Hello, I had my five-year-old cat treated for minor ear buildup. He was administered claro. My veterinarian has been in business for 30 years and I do trust him. However, after leaving his office my cat immediately showed signs of Horner's syndrome. It has now been over 36 hours and he is not showing any signs of recovery. His symptoms include falling down to the side, not using his litter box properly, lifting of the third eyelid, pupil not dilating properly and overall just not himself. I have taken him back to the same vet two times since the medication was given, he was then administered an anti-inflammatory, and antibiotic, a dietary supplement and fluid for hydration. My veterinarian did not tell me it was Horner's syndrome until after we told him that we knew it was. He then admitted that his eardrum was most likely ruptured while administering the claro which caused the trauma to lead to Horner's syndrome. I would like to know if you agree with this advice, if you have any advice on what I should do next other than "wait it out" and do you think with this type of injury he will recover from Horner's syndrome? Thank you so much and any information is extremely helpful as I am greatly concerned.

Dr. Callum Turner, DVM
Dr. Callum Turner, DVM
2499 Recommendations
I understand your concern, Horner’s Syndrome may occur for a variety of reasons but inner and middle infections are two of the possible causes. Normally the Horner’s Syndrome doesn’t need to be treated directly as it is a symptom of another condition, when the primary condition is cured the Horner’s Syndrome will improve as well. I know this is a distressing time, but waiting it out is all you can do really until treatment for the ears is completed. Regards Dr Callum Turner DVM

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Pinky
Cornish Rex
9 Years
Moderate condition
0 found helpful
Moderate condition

Hornets srndrom and inner ear infection

My cat recently developed this unfortunate issue for which he has been to the vet. He's been examined and had his ears flushed as it looked like the ear on the same side had experienced quite a bit of trauma and irritation. No mites etc. We're the cause, he is a Cornish rex and they can be prone to ear problems. Although his ears do not seem to be bothering him now, his eye has not returned to normal. I'm wondering if I should follow up by giving him drops? Also if I should be concerned there is another underlying issue?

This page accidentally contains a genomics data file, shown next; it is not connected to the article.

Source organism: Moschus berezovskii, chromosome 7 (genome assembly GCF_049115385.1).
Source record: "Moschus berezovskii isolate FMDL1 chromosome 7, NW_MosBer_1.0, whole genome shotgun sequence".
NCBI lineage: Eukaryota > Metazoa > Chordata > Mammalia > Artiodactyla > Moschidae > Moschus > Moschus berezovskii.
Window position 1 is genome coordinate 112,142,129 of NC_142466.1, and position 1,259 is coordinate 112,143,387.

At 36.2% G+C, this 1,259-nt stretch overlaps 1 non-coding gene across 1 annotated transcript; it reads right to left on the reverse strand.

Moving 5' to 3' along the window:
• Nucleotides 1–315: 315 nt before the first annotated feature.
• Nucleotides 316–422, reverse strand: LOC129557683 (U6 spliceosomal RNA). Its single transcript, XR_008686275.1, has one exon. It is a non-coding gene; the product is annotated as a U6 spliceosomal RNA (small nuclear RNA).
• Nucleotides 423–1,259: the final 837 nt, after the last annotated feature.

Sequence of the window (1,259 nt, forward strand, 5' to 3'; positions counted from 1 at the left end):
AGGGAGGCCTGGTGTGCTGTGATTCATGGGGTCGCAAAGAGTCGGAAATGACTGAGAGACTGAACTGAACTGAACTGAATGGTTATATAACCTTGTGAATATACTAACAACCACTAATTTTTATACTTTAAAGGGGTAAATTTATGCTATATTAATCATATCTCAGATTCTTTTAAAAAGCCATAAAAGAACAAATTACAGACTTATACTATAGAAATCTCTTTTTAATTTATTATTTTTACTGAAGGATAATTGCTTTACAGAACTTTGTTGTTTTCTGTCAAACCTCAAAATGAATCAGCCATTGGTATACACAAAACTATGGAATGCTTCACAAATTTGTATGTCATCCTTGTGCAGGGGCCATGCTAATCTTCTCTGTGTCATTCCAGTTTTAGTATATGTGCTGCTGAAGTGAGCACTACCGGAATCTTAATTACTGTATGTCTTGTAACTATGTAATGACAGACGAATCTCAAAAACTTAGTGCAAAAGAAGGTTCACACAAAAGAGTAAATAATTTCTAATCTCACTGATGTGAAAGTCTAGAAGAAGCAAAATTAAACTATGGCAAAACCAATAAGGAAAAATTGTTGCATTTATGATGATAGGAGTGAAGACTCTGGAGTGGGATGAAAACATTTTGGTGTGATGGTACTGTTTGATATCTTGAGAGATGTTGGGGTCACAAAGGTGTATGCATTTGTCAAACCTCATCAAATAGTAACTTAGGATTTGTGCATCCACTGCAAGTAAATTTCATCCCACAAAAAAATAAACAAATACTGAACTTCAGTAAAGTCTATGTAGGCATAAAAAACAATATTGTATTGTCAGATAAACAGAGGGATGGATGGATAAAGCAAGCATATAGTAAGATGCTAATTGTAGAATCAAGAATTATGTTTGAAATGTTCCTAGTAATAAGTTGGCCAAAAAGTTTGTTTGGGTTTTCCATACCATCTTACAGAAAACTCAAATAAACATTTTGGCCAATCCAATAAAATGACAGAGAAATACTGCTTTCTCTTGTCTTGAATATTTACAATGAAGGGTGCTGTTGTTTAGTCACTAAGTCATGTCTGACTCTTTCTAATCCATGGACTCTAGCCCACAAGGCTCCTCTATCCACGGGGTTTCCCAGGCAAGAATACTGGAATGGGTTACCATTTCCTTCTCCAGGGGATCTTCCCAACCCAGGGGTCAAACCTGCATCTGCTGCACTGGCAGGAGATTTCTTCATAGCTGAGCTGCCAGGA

Dr. Callum Turner, DVM
Dr. Callum Turner, DVM
2499 Recommendations
Horner’s Syndrome may be caused by a few different condition, but middle or inner ear infections are commonly the cause; other causes may be due to trauma, cervical spine issues, tumours among other causes. Around half of cases of Horner’s Syndrome are idiopathic meaning that we do not know the underlying cause; if the Horner’s Syndrome was caused by the inner ear infection, it may take a while for symptoms to disappear but if the eye is getting dry in the meantime application of artificial tears may be required. Regards Dr Callum Turner DVM

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Trufa
Mutt
4 Years
Fair condition
3 found helpful
Fair condition

Has Symptoms

Conjunctival hyperemia
Ptosis

Medication Used

Rilexine 75 mg and Meloxitabs 0,5 mg

Hi. My cat has undergone castration surgery and since returning home has symptoms of horner syndrome. Does this usually occur? I am worried. The vet said it could be from stress and that it will pass. It's been five days since the surgery and the cat's eye continues with the symptoms. Should I look for another vet? Many thanks for any help.

Dr. Callum Turner, DVM
Dr. Callum Turner, DVM
2499 Recommendations

Post surgical ptosis is rare but may occur; it may resolve itself after a few weeks (around four to six). Other causes include trauma, inflammation, neurological conditions, poisoning or idiopathic; an examination of the ears and a neurological examination will rule out other causes. Eye drops will be required if Trufa cannot blink so that the conjunctiva will remain moist. Regards Dr Callum Turner DVM

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Nyau
Bengal
4 Years
Mild condition
1 found helpful
Mild condition

Has Symptoms

Eyelid dropping
Horners syndrome

Hi. My cat has never had any operation, its active around the house and outdoor as well. 3 days ago, the eyes were looking strange and looks like the eyelid is dropping, its not feeding well but looks healthy apart from the eyes. What can be the problem? I hope that it will be ok, i have had the cat for 4 years.

Dr. Callum Turner, DVM
Dr. Callum Turner, DVM
2499 Recommendations

Horner’s Syndrome (and similar conditions) can be caused by local inflammation, trauma, poisoning, tumours etc… which would explain the drooping eyelid and eating difficulties. Many times, these occurrences resolve themselves; however I would still recommend visiting your Veterinarian to be on the safe side. Regards Dr Callum Turner DVM